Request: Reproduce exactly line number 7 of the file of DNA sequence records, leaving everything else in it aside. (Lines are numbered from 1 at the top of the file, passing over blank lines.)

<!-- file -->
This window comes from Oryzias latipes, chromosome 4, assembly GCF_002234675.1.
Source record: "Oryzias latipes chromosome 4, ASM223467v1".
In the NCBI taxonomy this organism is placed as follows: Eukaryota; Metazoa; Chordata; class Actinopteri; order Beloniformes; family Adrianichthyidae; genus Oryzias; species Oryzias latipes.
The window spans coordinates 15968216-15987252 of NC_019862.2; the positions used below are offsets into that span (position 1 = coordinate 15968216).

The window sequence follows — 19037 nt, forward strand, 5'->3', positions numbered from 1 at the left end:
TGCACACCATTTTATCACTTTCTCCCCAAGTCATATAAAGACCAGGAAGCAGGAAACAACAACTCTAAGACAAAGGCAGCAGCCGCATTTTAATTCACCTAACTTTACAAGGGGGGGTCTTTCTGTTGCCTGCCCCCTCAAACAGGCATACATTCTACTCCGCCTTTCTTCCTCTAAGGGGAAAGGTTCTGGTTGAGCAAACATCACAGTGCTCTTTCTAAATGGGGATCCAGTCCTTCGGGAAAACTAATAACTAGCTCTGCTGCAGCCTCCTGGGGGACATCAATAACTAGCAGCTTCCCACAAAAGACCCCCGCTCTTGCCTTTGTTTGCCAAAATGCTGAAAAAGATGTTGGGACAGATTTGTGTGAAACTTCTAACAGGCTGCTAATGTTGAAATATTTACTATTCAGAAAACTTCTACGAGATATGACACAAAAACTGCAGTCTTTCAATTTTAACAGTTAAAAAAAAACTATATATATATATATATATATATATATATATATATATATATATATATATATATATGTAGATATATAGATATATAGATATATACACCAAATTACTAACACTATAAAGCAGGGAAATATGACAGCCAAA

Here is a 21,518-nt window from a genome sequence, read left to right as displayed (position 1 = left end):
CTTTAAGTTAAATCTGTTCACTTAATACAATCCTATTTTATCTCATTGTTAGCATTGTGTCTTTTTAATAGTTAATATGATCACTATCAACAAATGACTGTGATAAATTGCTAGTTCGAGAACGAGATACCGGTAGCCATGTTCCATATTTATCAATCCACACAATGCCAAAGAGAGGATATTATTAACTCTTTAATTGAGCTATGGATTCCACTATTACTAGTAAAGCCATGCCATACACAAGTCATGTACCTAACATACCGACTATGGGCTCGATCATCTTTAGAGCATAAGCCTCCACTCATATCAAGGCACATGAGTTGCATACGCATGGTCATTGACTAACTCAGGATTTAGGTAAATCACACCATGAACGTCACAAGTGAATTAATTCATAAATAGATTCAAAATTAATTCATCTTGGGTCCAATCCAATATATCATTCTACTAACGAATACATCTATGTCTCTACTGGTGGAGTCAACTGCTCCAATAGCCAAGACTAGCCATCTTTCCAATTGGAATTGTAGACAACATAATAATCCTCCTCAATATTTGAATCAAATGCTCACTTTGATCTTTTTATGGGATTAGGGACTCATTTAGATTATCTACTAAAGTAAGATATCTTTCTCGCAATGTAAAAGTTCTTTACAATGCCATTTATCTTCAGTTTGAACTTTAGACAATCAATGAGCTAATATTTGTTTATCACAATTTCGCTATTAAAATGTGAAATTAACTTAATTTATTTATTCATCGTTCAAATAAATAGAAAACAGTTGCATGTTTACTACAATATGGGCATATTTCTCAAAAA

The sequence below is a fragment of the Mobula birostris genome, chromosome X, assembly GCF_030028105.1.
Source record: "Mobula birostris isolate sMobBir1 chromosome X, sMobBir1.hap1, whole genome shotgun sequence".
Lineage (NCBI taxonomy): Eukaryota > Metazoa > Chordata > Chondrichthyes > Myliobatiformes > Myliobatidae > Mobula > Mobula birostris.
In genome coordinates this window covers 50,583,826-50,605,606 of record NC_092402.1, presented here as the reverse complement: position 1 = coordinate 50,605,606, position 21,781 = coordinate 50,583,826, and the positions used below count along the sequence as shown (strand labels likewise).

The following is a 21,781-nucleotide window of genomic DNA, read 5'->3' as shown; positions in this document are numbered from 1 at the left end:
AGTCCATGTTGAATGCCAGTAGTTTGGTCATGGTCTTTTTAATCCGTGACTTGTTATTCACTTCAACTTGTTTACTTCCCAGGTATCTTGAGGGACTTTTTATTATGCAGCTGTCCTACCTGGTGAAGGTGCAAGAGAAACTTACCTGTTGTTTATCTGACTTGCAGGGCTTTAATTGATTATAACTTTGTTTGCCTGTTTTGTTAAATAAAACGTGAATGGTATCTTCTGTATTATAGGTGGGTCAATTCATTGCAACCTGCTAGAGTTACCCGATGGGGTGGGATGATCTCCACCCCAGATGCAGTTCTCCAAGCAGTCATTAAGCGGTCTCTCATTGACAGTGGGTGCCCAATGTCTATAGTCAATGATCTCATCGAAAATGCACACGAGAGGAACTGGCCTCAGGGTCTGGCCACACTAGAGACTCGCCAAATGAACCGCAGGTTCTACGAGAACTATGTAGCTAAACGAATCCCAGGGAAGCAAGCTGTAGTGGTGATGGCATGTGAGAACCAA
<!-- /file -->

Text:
Here is a 21,518-nt window from a genome sequence, read left to right as displayed (position 1 = left end):